Op-ed: Activist’s suicide commemorated

George Winnie Jr. is the name of the man who immolated himself on Revelle Plaza 35 years ago, on May 10, 1970. There was a memorial service May 10, 2005, in the grove of trees behind Geisel Library — near a bronze plaque under a sage brush with his name on it, and his last words: “In God’s name, end this war.” I got an e-mail from a man I didn’t know saying people would gather there. For 20 minutes, I was the only person there.

It was strange sitting by the man’s — boy’s? — plaque, thinking I might have been the only one to show. What do you think about, wondering if you’ll be the only person on a campus of 40,000 to commemorate someone’s suicide to stop a war?

And, of course, it was one of those San Diego days that people move from across the country to experience — something lovely in the breeze from the ocean and salt water in the air and the dry, even sunlight. Girls in skirts, on skateboards, in sunhats — that easy athletic stride, as though they push something forward when they walk. So I sat with the plaque for 20 minutes thinking about how it would be to burn yourself to death on a day like this.

To say the plaque is hidden is not enough — it may be the quietest corner of campus. I’ve walked by it a dozen times, not seen it, not known it was there. It’s a mile from the spot where Winnie killed himself. What are the metaphysics of the move from the public, open air of Revelle Plaza to this shady spot, pleasantly on the margins, I can’t exactly say. Except that a man walked by me and said: “Nice place to read, yeah?”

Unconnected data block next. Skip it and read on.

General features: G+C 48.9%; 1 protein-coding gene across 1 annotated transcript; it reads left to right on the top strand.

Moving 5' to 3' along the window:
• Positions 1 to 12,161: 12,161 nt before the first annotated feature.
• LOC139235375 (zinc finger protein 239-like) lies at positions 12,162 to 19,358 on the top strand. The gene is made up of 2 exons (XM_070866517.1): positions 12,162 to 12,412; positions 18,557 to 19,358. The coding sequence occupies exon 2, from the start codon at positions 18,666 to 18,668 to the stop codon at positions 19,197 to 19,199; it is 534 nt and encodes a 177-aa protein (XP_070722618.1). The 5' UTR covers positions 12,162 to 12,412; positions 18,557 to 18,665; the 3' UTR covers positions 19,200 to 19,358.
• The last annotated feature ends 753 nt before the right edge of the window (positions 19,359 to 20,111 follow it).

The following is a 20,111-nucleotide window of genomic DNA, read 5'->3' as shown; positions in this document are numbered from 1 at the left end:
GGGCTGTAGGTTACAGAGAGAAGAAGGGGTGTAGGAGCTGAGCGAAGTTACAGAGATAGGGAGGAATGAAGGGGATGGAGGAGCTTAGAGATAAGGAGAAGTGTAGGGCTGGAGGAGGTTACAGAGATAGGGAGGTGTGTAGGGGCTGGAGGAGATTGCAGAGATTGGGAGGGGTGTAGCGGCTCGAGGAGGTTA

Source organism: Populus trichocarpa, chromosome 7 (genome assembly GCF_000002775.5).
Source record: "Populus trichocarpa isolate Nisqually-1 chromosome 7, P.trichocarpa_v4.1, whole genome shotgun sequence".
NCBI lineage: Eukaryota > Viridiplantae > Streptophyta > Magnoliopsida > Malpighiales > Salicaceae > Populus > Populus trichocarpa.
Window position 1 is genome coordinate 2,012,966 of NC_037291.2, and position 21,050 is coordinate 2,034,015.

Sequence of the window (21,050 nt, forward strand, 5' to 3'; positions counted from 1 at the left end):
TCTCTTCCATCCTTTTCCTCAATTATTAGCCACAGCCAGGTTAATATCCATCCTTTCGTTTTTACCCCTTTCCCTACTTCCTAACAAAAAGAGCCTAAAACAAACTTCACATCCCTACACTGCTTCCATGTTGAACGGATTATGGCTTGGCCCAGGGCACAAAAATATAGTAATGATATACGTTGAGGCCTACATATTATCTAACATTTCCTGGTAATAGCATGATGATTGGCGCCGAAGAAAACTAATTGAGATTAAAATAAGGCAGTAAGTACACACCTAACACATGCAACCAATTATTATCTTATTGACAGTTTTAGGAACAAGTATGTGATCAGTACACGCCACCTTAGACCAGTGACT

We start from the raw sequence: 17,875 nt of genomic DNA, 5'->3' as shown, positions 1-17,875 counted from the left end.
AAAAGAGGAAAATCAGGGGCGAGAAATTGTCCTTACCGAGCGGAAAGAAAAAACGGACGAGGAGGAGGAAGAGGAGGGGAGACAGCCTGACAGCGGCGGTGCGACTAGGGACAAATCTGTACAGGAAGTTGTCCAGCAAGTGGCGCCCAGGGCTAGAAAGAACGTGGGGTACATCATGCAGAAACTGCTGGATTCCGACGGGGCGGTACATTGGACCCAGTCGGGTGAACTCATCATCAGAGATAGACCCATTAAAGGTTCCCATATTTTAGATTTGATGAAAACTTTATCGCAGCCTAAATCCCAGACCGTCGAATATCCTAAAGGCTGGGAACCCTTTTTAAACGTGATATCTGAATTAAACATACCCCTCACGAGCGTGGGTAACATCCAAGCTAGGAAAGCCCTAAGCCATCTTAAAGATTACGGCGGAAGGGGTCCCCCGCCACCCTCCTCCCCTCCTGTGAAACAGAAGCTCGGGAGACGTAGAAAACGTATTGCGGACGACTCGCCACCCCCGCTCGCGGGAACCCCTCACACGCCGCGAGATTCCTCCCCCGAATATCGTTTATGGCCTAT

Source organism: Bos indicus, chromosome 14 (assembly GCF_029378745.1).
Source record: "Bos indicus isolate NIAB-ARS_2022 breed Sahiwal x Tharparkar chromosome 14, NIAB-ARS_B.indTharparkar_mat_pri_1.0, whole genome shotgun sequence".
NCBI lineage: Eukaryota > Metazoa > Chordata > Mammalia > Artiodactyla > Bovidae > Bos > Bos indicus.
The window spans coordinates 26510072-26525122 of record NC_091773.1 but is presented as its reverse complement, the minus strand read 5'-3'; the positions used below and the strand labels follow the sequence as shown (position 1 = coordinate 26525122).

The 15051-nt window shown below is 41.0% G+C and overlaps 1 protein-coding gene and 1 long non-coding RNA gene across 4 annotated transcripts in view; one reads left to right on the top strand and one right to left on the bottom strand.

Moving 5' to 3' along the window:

Some others arrived. Two men, in their fifties, wearing suits. One said he was an organizer with Cesar Chavez, and now works with Clinica Legal. Another taught history. They said the others were at Revelle College, and were on their way. Five of them. There was an old woman who talked about standing in front of bulldozers to keep the site from destruction when Price Center was built. She told a long story of her life in Chile, watching a father, whose sons were tortured and killed by the military, light himself on fire in the plaza of his village: “I know what it is to not be able to take it anymore, and want your own destruction.”

A few librarians on their lunch break, carrying crosses with photos of dead Iraqi children. One of the librarians read Winnie’s obituary: A graduate student. A “loner.” The oddest part: A friend of my own father, it turns out, was the physics student who stopped the fire, burning himself badly in the process. Winnie died the next day.

Former UCSD professor Herbert Marcuse read at Winnie’s funeral. And we read another obituary by a history professor, who knew Winnie from a seminar. We should protest “rationally,” he argued. Winnie should not be an example.

A woman introduced herself as one of Winnie’s friends. “He wasn’t a ‘loner,’” she said. A bright curious mind, with a deep sense of spirituality. She quoted a Buddhist monk: “The point is not to die. Because life is eternal. The point is to burn.”

The death of Winnie was, in some ways, a small event in the Vietnam War; three million Vietnamese died, many from bombs — burning, you could say. Nearly 60,000 Americans. But at what other moment in American history could we point to young people who felt so much for others they couldn’t even see?

People began wandering off. I hugged a few people. The man who organized with Chavez was crying.

And then I walked to the library.

And that was the memorial service for George Winnie Jr.

–— Benjamin Balthaser

Graduate student